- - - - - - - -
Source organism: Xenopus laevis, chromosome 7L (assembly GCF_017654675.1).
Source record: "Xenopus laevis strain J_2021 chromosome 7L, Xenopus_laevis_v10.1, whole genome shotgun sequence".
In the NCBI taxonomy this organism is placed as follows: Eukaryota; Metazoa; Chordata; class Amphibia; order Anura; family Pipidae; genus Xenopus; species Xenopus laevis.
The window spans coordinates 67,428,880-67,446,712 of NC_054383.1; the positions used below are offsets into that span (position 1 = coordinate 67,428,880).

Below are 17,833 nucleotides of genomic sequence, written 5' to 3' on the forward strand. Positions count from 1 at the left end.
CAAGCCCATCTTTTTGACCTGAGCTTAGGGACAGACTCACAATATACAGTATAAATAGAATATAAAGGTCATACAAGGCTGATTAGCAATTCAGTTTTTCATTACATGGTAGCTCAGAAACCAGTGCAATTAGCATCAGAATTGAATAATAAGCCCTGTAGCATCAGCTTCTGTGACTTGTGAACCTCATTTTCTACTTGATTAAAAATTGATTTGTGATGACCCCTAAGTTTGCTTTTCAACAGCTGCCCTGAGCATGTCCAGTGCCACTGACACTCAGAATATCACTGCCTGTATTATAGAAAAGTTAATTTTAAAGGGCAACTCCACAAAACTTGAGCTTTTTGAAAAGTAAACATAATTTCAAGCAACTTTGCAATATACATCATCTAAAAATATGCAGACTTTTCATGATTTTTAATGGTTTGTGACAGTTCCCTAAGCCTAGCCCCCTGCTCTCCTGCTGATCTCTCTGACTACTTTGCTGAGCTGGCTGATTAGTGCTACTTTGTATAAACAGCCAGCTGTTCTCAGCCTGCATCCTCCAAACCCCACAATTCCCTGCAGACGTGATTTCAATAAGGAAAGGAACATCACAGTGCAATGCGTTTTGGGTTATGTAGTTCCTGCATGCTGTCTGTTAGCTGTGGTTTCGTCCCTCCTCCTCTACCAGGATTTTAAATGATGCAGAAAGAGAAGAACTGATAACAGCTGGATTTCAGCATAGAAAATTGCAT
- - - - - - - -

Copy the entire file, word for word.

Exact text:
Source organism: Xenopus laevis, chromosome 7L (assembly GCF_017654675.1).
Source record: "Xenopus laevis strain J_2021 chromosome 7L, Xenopus_laevis_v10.1, whole genome shotgun sequence".
In the NCBI taxonomy this organism is placed as follows: Eukaryota; Metazoa; Chordata; class Amphibia; order Anura; family Pipidae; genus Xenopus; species Xenopus laevis.
The window spans coordinates 67,428,880-67,446,712 of NC_054383.1; the positions used below are offsets into that span (position 1 = coordinate 67,428,880).

Below are 17,833 nucleotides of genomic sequence, written 5' to 3' on the forward strand. Positions count from 1 at the left end.
CAAGCCCATCTTTTTGACCTGAGCTTAGGGACAGACTCACAATATACAGTATAAATAGAATATAAAGGTCATACAAGGCTGATTAGCAATTCAGTTTTTCATTACATGGTAGCTCAGAAACCAGTGCAATTAGCATCAGAATTGAATAATAAGCCCTGTAGCATCAGCTTCTGTGACTTGTGAACCTCATTTTCTACTTGATTAAAAATTGATTTGTGATGACCCCTAAGTTTGCTTTTCAACAGCTGCCCTGAGCATGTCCAGTGCCACTGACACTCAGAATATCACTGCCTGTATTATAGAAAAGTTAATTTTAAAGGGCAACTCCACAAAACTTGAGCTTTTTGAAAAGTAAACATAATTTCAAGCAACTTTGCAATATACATCATCTAAAAATATGCAGACTTTTCATGATTTTTAATGGTTTGTGACAGTTCCCTAAGCCTAGCCCCCTGCTCTCCTGCTGATCTCTCTGACTACTTTGCTGAGCTGGCTGATTAGTGCTACTTTGTATAAACAGCCAGCTGTTCTCAGCCTGCATCCTCCAAACCCCACAATTCCCTGCAGACGTGATTTCAATAAGGAAAGGAACATCACAGTGCAATGCGTTTTGGGTTATGTAGTTCCTGCATGCTGTCTGTTAGCTGTGGTTTCGTCCCTCCTCCTCTACCAGGATTTTAAATGATGCAGAAAGAGAAGAACTGATAACAGCTGGATTTCAGCATAGAAAATTGCAT